Healthy Escapism

“A Year in Oregon’s High Desert” offers escapism you can feel good about

Feeling stressed? A dose of natural beauty could help.  

Studies have shown that spending time in a natural setting, or even viewing scenes of nature, can lower stress level, heart rate and blood pressure and make people feel more trusting and generous. Because humans are genetically programmed to find trees, plants, water and other natural elements engrossing, nature scenes are well-suited to distract us from our pain and discomfort. 

If you could use some desert distraction, check out “A Year in Oregon’s High Desert,” a virtual exhibition of high desert photography, when it opens on November 16. This show features 24 stunning images from public lands in Eastern Oregon, including both grand landscapes and close-ups of the plants and wildlife that give Oregon’s sagebrush steppe its pulse. 

Coordinated by Oregon Natural Desert Association to showcase the high desert’s natural beauty, this exhibition will take viewers through some of the most scenic, remote and awe-inspiring wild places in Oregon’s high desert, including the Owyhee Canyonlands, John Day River Basin, Steens Mountain Wilderness and the Hart Mountain National Antelope Refuge. 

voices

Sarah Graham, Sage Society Member

Sarah Graham, Sage Society Member

“I contribute to ONDA monthly because it adds up to a larger annual gift than what I’d be able to comfortably afford if I were to do a simple one-time donation annually. I’m able to give more to ONDA this way and have greater impact which is important to me, and my dog Polly.”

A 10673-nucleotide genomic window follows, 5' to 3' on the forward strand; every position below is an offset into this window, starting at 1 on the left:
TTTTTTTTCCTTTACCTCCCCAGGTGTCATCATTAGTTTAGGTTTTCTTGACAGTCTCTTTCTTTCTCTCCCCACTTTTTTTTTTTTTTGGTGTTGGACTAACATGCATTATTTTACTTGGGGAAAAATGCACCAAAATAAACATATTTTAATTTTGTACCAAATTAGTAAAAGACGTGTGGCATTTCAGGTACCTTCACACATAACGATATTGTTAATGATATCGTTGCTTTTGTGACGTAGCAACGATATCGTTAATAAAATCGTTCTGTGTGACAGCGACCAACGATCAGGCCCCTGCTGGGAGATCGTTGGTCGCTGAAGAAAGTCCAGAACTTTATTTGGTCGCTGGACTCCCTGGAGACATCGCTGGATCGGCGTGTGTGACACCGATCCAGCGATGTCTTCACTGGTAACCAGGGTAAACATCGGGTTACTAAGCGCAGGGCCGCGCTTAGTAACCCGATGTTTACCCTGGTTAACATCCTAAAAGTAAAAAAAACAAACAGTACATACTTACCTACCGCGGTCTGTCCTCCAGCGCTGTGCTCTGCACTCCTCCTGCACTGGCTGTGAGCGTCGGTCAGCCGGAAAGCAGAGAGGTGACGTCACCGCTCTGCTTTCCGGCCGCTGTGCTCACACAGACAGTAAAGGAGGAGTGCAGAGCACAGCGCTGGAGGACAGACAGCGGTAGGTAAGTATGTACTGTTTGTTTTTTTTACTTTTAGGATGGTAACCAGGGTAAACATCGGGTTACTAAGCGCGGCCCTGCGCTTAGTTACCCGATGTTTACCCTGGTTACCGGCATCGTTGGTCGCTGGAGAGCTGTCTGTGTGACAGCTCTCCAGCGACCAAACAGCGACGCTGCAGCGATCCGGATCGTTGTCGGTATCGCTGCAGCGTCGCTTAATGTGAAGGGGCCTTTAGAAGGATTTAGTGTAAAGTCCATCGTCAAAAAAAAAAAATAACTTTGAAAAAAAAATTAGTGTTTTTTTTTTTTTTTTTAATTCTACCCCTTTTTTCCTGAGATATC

listen

Great Horned Owls and Western Screech Owls

Great Horned Owls and Western Screech Owls

fact

Young Horny Toad Lizard

Young Horny Toad Lizard

In the summer these lizards begin foraging for food as soon as their body temperature rises as the heat of the day increases. They feed on slow-moving, ground-dwelling insects. In the fall they hibernate by burying themselves in the sand.

Latin name: Phrysonoma platyrhinos

Poker Jim Ridge

This photograph by Gary Calicott shows the vastness of the Greater Hart Sheldon Region — one of the largest intact swaths of sagebrush steppe remaining in the West. 

Gary Calicott   Website

Greater Sage-Grouse

Photographer Richard Eltrich captured this scene on a cold April morning before dawn.

Richard Eltrich

The exhibition also captures some beautiful, ephemeral moments from the high desert, such as an encounter with the threatened Greater Sage-Grouse during its elaborate mating ritual for which it is best known.  

As Richard Eltrich, one of the photographers featured in the exhibit, shared, “We arrived at the location before dawn. Frost blanketed the sage and the sun had not cleared the hill behind the lek. As the sun rose it beautifully backlit the active grouse. Plumes of fog rose from around the  birds as the coolness of the ground met the warming air.”  

You don’t need to be an ONDA member to sign up, and there’s no cost to tour the exhibit. All of the images in the exhibit are also featured in our 2021 Wild Desert Calendar,  which current ONDA members will receive by mail in late November. The calendar is also available for purchase on our website and at many local retailers in Central Oregon and at select locations throughout the state.  

“A Year in Oregon’s High Desert” will open at 5:30 pm on November 16, 2020. You can sign up for a reminder to check out the exhibit on opening day and can visit the exhibit anytime between November 16 and  January 8, 2021.

Hang the 2021 Cover in Your Home

If you love the gorgeous Mickey Basin scene that graces our 2021 calendar cover, check this out. Photographer Jim Davis has donated a signed, archival canvas, board mounted print (20 x 30" image size in a 26”x 36” frame) to ONDA and we're making it available for sale for $695. All proceeds directly support ONDA's efforts to protect, defend and restore Oregon's high desert.

Interested? Stay tuned!